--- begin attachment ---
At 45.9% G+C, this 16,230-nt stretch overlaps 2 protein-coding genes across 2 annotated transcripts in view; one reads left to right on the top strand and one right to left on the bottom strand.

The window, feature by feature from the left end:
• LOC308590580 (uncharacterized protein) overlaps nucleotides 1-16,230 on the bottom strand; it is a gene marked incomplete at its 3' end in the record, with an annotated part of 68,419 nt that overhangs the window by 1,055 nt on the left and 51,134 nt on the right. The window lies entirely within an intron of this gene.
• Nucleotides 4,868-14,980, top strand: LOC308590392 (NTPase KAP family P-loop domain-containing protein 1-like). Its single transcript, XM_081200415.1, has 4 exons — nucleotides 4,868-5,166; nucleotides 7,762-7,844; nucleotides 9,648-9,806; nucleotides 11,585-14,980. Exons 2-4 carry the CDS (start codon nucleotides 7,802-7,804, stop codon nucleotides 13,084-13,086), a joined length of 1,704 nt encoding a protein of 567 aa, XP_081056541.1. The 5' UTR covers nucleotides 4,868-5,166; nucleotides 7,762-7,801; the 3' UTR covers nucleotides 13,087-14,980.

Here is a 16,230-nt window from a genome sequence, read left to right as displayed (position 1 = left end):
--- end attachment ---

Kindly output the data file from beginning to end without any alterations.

At 45.9% G+C, this 16,230-nt stretch overlaps 2 protein-coding genes across 2 annotated transcripts in view; one reads left to right on the top strand and one right to left on the bottom strand.

The window, feature by feature from the left end:
• LOC308590580 (uncharacterized protein) overlaps nucleotides 1-16,230 on the bottom strand; it is a gene marked incomplete at its 3' end in the record, with an annotated part of 68,419 nt that overhangs the window by 1,055 nt on the left and 51,134 nt on the right. The window lies entirely within an intron of this gene.
• Nucleotides 4,868-14,980, top strand: LOC308590392 (NTPase KAP family P-loop domain-containing protein 1-like). Its single transcript, XM_081200415.1, has 4 exons — nucleotides 4,868-5,166; nucleotides 7,762-7,844; nucleotides 9,648-9,806; nucleotides 11,585-14,980. Exons 2-4 carry the CDS (start codon nucleotides 7,802-7,804, stop codon nucleotides 13,084-13,086), a joined length of 1,704 nt encoding a protein of 567 aa, XP_081056541.1. The 5' UTR covers nucleotides 4,868-5,166; nucleotides 7,762-7,801; the 3' UTR covers nucleotides 13,087-14,980.

Here is a 16,230-nt window from a genome sequence, read left to right as displayed (position 1 = left end):